Router Table Tips
By John English
What Kind of Router Table Do You Need?
A stand-alone cabinet is perhaps the most desirable arrangement for a router table. It provides storage space for extra routers, bits, bases and wrenches, plus it's heavy enough to be stable. Such a unit can be custom built to suit your own height (it should be half as tall as you are), and it can be outfitted with casters to make better use of limited shop space.
There are several portable tables available commercially, but their biggest drawback is a small tabletop (a real pain when you're working on a large project). And because they're portable, they're inherently lightweight, so stability can be an issue.
One ingenious option I've always found attractive is a table attached to the underside of an open bench. By mounting it on full-extension, heavy duty drawer slides, it can be pulled out during use and pushed out of the way when the job is done.
But my favorite placement option is to build the router table as an extension of the table saw table. This allows me to use the saw's expansive top for support, take advantage of an already installed dust collection system, use the fence system on the saw as a fence for the router, and even employ the saw's miter gauge in certain operations. A router table can easily be added to the DW746 table saw inset boards for the 52" rail system.
Select the Right Stock for the Top
A router table has to be flat, smooth, slick, stable and the right color. Flat and smooth are obvious, but slick? You must choose a tabletop material that will allow workpieces to slide easily against both the table and the fence, creating the least possible amount of friction. If the action is retarded, each pass will be too slow (which results in burning by the bit), or uneven. This can even be dangerous, as a novice may try to compensate by pushing too hard or too quickly.
The top has to be stable: that is, it must remain flat (without sagging) for several years of use. This can be a challenge on larger tables without center support, so make sure it's thick enough. Your tabletop also should be a light color (preferably white), so the workpiece is easily visible. Many commercial tables are a dark gray or black color, and stock like walnut tends to visibly merge with this background (especially for old guys like me whose eyes are already questionable!).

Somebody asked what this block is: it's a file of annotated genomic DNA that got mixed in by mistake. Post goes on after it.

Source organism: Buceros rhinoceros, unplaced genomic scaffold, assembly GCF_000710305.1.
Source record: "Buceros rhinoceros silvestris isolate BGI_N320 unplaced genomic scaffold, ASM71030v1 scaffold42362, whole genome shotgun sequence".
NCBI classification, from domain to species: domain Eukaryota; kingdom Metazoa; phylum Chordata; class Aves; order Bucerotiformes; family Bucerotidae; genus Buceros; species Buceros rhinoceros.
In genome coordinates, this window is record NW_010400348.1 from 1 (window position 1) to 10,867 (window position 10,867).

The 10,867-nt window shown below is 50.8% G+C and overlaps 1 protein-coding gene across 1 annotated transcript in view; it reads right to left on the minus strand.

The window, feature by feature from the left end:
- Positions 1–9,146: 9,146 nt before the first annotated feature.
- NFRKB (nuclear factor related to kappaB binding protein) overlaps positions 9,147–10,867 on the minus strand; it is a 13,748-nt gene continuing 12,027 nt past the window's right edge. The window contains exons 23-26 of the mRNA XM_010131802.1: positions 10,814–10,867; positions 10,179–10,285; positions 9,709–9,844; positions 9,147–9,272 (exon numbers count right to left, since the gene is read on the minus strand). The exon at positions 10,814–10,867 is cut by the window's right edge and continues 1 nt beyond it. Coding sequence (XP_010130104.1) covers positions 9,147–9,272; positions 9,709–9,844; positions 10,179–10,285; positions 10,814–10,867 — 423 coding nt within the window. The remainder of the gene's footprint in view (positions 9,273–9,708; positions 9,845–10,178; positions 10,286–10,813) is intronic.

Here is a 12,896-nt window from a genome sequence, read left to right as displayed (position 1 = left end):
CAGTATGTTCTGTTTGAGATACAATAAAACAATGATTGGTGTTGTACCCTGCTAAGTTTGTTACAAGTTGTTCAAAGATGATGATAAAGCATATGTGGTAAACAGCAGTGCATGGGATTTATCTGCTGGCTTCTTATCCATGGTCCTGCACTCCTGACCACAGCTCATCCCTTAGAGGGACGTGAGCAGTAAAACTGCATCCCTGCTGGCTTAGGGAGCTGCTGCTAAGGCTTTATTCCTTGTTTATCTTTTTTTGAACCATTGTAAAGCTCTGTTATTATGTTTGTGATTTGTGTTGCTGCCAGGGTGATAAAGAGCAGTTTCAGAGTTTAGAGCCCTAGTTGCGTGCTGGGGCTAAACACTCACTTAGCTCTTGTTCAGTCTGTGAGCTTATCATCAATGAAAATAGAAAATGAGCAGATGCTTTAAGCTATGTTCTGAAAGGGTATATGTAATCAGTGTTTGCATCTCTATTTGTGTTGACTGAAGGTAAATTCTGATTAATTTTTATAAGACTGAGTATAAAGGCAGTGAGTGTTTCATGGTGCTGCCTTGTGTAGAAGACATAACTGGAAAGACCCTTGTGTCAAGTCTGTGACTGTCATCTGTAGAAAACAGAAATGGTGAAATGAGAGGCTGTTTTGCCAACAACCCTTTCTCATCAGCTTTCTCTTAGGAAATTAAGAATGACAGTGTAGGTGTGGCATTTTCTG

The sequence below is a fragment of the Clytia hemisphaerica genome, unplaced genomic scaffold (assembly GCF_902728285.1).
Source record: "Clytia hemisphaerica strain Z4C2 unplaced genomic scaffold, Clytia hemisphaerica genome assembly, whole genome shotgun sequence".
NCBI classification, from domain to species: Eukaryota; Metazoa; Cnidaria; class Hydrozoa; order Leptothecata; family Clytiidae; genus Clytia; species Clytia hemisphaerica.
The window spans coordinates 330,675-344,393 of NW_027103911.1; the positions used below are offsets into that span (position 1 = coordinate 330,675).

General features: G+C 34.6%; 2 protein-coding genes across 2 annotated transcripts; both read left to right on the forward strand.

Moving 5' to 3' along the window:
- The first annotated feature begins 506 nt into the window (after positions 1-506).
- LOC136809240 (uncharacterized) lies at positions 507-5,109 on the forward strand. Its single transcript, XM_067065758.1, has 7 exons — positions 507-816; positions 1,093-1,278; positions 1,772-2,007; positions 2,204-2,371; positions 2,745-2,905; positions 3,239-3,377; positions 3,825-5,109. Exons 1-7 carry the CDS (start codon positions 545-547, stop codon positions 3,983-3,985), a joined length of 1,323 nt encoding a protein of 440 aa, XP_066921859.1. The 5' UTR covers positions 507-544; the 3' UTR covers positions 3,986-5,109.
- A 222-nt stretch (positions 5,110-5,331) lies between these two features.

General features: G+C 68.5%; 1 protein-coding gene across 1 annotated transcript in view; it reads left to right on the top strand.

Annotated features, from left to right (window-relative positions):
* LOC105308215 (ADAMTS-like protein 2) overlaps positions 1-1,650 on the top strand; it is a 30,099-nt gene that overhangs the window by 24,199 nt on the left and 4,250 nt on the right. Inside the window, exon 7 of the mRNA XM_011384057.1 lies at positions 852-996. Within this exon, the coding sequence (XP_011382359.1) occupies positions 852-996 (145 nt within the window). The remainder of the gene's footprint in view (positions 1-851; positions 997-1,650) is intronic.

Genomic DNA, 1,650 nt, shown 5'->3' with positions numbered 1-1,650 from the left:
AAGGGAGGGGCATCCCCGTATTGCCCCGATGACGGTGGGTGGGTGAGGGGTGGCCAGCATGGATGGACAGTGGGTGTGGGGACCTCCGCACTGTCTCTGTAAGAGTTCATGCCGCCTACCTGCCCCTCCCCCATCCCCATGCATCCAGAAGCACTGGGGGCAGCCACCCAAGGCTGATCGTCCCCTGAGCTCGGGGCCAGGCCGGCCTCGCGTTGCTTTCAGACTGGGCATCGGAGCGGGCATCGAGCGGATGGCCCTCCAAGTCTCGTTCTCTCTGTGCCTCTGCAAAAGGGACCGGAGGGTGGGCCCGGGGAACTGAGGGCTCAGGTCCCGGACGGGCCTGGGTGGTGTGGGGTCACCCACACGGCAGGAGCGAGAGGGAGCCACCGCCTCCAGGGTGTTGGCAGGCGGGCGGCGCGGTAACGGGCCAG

The ideal tabletop is a medium density fiberboard (MDF) substrate covered with plastic laminate like Formica, or a thinner material such as Melamine. Make sure you cover both faces, to equalize tension and avoid warping. And to make it smooth, sand the top with 400 grit wet/dry paper. The first time you do this, it's a little unnerving to sand brand new laminate!
After sanding, use a tack cloth to clean the top. Then make it slick by rubbing in a coat of clear shoe polish. Buff the shoe polish for an incredibly smooth, slick surface that won't rub off on your unfinished wooden workpieces.
Use Your Saw's Miter Gauge
Whether you build a separate, free-standing unit or incorporate a new table into the table saw, take advantage of the saw's miter gauge to add versatility to the router. By plowing a groove in the top (shown at left), you can drop the miter gauge into it (right) and make very accurate crooscuts and end cuts on small stock
Mounting the Router
There are three ways to mount your router in your new table. You can simply drill three holes and screw the tool's base plate to the underside of the table. Or you can buy and install one of several over-the-counter options (shown below, left photo). But the most satisfying choice is to make your own. The below instructions are ideal for a 1 1/2-2 HP router. If you plan to mount a 3HP router, you may want to increase the size of your insert.
Begin by cutting a 6-1/2" circle in the center of a 12" square piece of tabletop material. This is easily done with a jigsaw or scroll saw. Next, cut an 8" square hole in the top of your table: drill the four corners with a 3/4" Forstner bit, then jigsaw the straight lines.
Center the 12" piece of material under the 8" square hole and screw it in place from underneath the tabletop.
Make an 8" square insert to fit the square hole. Bevel the edges at 5 degrees and sand the corners round to fit. The object here is to make an insert that will simply drop and stay in place, without any screws or fasteners (below, right).